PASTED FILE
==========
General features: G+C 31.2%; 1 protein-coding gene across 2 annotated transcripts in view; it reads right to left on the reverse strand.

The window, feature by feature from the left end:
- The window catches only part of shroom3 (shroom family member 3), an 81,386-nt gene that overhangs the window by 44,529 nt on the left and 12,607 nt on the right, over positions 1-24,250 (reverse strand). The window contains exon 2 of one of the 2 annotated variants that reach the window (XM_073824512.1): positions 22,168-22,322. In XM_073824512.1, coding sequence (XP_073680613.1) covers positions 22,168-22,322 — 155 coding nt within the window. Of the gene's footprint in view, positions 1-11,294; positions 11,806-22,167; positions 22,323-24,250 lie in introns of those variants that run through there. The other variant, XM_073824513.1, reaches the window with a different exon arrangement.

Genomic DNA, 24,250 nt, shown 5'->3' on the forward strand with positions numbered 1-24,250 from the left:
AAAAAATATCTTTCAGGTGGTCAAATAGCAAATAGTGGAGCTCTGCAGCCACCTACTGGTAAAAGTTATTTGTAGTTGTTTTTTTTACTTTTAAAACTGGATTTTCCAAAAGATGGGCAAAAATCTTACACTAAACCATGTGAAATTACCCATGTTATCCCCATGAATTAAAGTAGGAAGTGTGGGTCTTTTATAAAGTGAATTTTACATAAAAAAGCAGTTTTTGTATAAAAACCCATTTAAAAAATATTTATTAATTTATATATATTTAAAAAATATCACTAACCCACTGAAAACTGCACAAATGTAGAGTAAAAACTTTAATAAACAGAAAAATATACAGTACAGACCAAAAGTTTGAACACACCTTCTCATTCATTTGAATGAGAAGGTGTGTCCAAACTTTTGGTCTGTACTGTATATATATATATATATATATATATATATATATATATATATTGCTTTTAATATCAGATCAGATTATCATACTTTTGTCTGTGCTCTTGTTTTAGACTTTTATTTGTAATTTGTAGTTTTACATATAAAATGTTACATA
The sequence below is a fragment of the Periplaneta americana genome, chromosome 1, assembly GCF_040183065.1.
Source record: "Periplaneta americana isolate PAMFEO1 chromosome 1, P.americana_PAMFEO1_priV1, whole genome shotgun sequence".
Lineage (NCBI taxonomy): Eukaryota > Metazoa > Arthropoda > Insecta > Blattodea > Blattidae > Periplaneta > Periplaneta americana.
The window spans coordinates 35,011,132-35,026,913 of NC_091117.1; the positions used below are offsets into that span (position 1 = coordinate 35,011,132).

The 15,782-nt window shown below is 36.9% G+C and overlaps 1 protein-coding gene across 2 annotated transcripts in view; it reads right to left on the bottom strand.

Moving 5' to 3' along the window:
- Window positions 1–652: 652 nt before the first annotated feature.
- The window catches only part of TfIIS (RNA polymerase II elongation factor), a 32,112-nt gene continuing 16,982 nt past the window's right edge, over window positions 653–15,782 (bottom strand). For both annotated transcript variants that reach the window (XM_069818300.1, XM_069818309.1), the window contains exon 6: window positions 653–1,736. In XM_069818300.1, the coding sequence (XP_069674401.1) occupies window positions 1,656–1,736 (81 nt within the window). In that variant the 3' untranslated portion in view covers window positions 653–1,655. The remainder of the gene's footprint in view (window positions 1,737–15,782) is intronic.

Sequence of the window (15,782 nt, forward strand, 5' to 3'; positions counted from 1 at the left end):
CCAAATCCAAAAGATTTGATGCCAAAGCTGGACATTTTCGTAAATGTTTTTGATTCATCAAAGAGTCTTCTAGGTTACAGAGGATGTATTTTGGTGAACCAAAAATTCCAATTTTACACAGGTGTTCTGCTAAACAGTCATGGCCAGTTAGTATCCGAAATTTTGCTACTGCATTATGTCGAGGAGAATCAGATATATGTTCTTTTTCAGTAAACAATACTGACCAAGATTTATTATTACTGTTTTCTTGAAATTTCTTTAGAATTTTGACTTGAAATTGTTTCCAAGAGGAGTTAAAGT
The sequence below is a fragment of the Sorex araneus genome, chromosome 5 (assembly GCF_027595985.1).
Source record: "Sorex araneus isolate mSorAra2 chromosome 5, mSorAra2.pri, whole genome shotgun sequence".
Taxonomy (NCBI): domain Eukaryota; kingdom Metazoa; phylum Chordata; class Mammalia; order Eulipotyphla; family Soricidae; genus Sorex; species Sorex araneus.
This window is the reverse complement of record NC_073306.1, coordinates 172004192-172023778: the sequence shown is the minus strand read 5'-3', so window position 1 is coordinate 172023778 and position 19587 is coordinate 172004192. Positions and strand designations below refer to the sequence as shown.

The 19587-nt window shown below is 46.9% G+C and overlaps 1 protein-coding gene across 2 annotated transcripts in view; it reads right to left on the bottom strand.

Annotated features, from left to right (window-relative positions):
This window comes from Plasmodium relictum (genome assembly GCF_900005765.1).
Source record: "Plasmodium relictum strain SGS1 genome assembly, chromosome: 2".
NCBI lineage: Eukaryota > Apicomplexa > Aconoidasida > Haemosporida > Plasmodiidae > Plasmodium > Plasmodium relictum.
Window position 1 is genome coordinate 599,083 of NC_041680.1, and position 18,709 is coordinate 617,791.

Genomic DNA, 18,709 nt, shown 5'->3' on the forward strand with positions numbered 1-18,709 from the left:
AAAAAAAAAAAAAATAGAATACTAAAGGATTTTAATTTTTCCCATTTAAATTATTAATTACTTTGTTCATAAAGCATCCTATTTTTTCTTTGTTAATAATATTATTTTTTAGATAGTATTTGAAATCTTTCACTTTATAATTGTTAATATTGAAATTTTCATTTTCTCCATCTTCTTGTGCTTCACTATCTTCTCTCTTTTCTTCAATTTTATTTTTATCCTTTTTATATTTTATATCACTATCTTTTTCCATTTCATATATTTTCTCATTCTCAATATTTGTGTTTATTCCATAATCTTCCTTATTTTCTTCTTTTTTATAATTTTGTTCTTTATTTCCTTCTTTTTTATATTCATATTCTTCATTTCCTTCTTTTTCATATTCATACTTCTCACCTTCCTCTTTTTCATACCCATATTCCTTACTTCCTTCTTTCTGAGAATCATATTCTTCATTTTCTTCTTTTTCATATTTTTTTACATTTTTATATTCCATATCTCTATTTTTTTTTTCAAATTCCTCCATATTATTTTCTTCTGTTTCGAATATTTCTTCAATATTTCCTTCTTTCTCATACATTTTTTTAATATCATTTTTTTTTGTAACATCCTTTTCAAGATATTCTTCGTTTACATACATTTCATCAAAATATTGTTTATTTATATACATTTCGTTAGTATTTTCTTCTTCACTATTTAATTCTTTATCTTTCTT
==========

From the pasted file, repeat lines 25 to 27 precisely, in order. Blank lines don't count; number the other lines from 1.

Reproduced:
Window position 1 is genome coordinate 599,083 of NC_041680.1, and position 18,709 is coordinate 617,791.

Genomic DNA, 18,709 nt, shown 5'->3' on the forward strand with positions numbered 1-18,709 from the left:
AAAAAAAAAAAAAATAGAATACTAAAGGATTTTAATTTTTCCCATTTAAATTATTAATTACTTTGTTCATAAAGCATCCTATTTTTTCTTTGTTAATAATATTATTTTTTAGATAGTATTTGAAATCTTTCACTTTATAATTGTTAATATTGAAATTTTCATTTTCTCCATCTTCTTGTGCTTCACTATCTTCTCTCTTTTCTTCAATTTTATTTTTATCCTTTTTATATTTTATATCACTATCTTTTTCCATTTCATATATTTTCTCATTCTCAATATTTGTGTTTATTCCATAATCTTCCTTATTTTCTTCTTTTTTATAATTTTGTTCTTTATTTCCTTCTTTTTTATATTCATATTCTTCATTTCCTTCTTTTTCATATTCATACTTCTCACCTTCCTCTTTTTCATACCCATATTCCTTACTTCCTTCTTTCTGAGAATCATATTCTTCATTTTCTTCTTTTTCATATTTTTTTACATTTTTATATTCCATATCTCTATTTTTTTTTTCAAATTCCTCCATATTATTTTCTTCTGTTTCGAATATTTCTTCAATATTTCCTTCTTTCTCATACATTTTTTTAATATCATTTTTTTTTGTAACATCCTTTTCAAGATATTCTTCGTTTACATACATTTCATCAAAATATTGTTTATTTATATACATTTCGTTAGTATTTTCTTCTTCACTATTTAATTCTTTATCTTTCTT